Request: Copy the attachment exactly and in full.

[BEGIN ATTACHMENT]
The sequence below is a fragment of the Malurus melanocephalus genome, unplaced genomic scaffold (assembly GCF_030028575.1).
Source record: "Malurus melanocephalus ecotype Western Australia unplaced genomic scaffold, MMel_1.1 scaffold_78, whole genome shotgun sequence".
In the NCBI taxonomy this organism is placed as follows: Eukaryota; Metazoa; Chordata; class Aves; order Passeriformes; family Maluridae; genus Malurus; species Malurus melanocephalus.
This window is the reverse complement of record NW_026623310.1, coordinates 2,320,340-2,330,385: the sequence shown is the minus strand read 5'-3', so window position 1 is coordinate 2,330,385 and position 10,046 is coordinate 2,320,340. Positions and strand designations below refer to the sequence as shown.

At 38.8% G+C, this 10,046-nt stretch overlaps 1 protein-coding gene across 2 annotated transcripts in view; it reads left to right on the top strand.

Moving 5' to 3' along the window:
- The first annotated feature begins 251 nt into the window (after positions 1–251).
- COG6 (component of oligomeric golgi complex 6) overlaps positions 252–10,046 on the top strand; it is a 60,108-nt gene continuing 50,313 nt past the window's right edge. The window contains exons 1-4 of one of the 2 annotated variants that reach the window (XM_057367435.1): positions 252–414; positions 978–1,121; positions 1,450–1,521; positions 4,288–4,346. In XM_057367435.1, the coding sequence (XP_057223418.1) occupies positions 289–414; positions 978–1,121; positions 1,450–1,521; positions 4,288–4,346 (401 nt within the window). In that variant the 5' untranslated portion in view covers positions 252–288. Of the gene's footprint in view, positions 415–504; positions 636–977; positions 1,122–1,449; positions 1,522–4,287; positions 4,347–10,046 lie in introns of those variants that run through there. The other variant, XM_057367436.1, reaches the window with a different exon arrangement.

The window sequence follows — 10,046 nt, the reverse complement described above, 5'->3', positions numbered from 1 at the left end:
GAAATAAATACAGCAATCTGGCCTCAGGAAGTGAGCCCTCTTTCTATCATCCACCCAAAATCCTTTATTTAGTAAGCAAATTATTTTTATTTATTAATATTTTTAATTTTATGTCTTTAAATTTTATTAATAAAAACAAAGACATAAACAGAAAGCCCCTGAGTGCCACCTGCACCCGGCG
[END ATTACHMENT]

The sequence below is a fragment of the Malurus melanocephalus genome, unplaced genomic scaffold (assembly GCF_030028575.1).
Source record: "Malurus melanocephalus ecotype Western Australia unplaced genomic scaffold, MMel_1.1 scaffold_78, whole genome shotgun sequence".
In the NCBI taxonomy this organism is placed as follows: Eukaryota; Metazoa; Chordata; class Aves; order Passeriformes; family Maluridae; genus Malurus; species Malurus melanocephalus.
This window is the reverse complement of record NW_026623310.1, coordinates 2,320,340-2,330,385: the sequence shown is the minus strand read 5'-3', so window position 1 is coordinate 2,330,385 and position 10,046 is coordinate 2,320,340. Positions and strand designations below refer to the sequence as shown.

At 38.8% G+C, this 10,046-nt stretch overlaps 1 protein-coding gene across 2 annotated transcripts in view; it reads left to right on the top strand.

Moving 5' to 3' along the window:
- The first annotated feature begins 251 nt into the window (after positions 1–251).
- COG6 (component of oligomeric golgi complex 6) overlaps positions 252–10,046 on the top strand; it is a 60,108-nt gene continuing 50,313 nt past the window's right edge. The window contains exons 1-4 of one of the 2 annotated variants that reach the window (XM_057367435.1): positions 252–414; positions 978–1,121; positions 1,450–1,521; positions 4,288–4,346. In XM_057367435.1, the coding sequence (XP_057223418.1) occupies positions 289–414; positions 978–1,121; positions 1,450–1,521; positions 4,288–4,346 (401 nt within the window). In that variant the 5' untranslated portion in view covers positions 252–288. Of the gene's footprint in view, positions 415–504; positions 636–977; positions 1,122–1,449; positions 1,522–4,287; positions 4,347–10,046 lie in introns of those variants that run through there. The other variant, XM_057367436.1, reaches the window with a different exon arrangement.

The window sequence follows — 10,046 nt, the reverse complement described above, 5'->3', positions numbered from 1 at the left end:
GAAATAAATACAGCAATCTGGCCTCAGGAAGTGAGCCCTCTTTCTATCATCCACCCAAAATCCTTTATTTAGTAAGCAAATTATTTTTATTTATTAATATTTTTAATTTTATGTCTTTAAATTTTATTAATAAAAACAAAGACATAAACAGAAAGCCCCTGAGTGCCACCTGCACCCGGCG